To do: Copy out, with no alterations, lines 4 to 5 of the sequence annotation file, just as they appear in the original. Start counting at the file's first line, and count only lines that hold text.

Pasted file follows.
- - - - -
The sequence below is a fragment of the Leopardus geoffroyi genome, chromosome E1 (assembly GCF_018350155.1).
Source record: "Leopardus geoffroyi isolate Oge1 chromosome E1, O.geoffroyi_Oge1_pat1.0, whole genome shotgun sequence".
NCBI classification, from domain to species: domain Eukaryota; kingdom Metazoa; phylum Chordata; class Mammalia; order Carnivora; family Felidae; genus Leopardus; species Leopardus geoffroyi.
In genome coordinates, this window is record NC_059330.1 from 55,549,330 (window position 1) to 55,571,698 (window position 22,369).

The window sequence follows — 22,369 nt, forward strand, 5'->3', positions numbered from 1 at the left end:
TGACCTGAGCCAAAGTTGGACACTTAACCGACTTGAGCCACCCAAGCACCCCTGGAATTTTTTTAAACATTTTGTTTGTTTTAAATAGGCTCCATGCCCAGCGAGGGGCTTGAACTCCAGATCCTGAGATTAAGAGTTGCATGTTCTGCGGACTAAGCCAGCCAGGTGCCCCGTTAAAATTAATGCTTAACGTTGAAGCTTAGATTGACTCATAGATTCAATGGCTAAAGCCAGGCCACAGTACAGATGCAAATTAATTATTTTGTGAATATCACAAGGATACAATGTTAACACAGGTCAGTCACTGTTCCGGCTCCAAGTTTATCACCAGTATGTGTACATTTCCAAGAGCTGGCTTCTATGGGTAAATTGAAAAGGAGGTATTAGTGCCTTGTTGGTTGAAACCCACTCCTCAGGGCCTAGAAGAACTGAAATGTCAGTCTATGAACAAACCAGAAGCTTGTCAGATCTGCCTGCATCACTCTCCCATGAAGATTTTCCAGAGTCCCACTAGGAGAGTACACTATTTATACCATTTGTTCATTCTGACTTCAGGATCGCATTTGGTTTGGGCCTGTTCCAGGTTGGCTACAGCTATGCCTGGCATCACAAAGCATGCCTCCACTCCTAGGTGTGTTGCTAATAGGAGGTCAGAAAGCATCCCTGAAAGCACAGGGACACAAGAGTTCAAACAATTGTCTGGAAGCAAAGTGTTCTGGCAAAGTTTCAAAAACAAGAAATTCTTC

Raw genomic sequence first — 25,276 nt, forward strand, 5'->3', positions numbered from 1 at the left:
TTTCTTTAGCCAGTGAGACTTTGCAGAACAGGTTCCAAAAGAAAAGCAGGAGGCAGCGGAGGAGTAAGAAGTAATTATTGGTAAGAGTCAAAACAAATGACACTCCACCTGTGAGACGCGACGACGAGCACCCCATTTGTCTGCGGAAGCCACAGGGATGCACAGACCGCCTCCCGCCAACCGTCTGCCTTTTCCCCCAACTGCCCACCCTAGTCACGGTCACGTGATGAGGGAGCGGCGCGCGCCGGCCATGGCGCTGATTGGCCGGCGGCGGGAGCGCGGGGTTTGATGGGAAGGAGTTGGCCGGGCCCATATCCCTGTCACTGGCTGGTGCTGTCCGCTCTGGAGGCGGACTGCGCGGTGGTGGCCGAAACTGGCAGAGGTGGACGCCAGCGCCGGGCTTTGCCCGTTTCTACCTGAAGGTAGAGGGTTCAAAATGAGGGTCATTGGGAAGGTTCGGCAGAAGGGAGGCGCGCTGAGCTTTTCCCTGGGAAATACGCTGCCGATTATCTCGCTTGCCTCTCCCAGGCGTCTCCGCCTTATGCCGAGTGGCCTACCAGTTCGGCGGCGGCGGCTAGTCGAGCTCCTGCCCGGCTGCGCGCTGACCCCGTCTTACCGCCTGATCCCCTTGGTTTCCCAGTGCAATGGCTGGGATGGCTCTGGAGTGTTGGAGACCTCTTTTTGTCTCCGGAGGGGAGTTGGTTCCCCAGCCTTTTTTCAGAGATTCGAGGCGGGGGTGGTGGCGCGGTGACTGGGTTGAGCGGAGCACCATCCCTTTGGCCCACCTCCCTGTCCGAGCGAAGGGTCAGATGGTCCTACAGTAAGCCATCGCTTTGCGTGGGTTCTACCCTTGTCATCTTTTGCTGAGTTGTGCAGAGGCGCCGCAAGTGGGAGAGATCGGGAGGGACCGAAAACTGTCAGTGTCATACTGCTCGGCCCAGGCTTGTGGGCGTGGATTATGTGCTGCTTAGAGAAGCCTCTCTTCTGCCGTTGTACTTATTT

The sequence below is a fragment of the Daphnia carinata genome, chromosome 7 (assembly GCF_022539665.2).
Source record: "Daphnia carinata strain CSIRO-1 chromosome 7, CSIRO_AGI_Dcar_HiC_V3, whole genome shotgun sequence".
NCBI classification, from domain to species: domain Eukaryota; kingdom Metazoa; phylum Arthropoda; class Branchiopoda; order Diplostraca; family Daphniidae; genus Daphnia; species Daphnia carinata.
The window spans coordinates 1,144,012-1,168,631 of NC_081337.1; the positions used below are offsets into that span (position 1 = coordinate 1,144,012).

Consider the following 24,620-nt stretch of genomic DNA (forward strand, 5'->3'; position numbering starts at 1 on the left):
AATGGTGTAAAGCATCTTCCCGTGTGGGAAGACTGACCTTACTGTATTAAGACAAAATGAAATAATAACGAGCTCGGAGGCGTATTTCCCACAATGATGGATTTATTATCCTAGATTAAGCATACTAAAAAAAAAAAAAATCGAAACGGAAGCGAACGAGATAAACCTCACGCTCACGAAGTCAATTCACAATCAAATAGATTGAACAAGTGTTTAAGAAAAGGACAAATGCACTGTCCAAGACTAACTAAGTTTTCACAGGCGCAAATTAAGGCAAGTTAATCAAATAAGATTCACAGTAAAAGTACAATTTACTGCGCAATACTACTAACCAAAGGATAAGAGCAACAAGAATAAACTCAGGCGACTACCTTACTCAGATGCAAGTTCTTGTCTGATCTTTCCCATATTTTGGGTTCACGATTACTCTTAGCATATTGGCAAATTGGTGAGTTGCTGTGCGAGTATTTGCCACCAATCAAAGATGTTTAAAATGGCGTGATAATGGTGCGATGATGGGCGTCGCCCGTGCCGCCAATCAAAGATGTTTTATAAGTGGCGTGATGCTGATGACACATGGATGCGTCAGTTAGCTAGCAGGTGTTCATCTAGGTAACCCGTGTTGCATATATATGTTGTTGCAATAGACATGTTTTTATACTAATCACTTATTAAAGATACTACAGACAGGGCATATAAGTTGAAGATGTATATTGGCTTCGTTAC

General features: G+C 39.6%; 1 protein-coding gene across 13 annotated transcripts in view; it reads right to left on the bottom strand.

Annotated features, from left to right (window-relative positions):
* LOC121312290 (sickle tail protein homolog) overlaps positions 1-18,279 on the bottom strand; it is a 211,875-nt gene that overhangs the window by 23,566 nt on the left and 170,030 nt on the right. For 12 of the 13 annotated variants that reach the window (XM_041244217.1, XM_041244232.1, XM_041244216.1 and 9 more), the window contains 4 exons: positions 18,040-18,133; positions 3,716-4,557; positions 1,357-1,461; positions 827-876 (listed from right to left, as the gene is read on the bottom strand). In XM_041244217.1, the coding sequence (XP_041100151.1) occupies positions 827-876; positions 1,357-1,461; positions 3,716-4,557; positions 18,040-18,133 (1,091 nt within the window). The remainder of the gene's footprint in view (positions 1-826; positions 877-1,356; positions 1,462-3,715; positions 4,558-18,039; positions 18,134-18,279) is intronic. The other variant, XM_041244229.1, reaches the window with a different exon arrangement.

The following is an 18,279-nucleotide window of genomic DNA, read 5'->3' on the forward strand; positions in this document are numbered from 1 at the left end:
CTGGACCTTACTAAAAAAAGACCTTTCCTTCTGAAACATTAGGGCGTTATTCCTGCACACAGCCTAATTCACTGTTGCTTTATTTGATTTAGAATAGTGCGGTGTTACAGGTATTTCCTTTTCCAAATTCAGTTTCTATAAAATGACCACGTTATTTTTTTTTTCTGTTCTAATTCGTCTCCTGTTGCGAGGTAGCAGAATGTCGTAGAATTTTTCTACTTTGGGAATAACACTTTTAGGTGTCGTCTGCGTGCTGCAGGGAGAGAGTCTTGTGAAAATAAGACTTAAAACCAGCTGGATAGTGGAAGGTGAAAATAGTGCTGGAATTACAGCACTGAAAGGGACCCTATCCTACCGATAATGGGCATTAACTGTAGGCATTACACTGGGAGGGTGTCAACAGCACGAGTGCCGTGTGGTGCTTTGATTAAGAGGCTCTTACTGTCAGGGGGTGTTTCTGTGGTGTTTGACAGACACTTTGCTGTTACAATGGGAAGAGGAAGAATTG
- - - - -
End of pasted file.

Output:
In genome coordinates, this window is record NC_059330.1 from 55,549,330 (window position 1) to 55,571,698 (window position 22,369).

The window sequence follows — 22,369 nt, forward strand, 5'->3', positions numbered from 1 at the left end: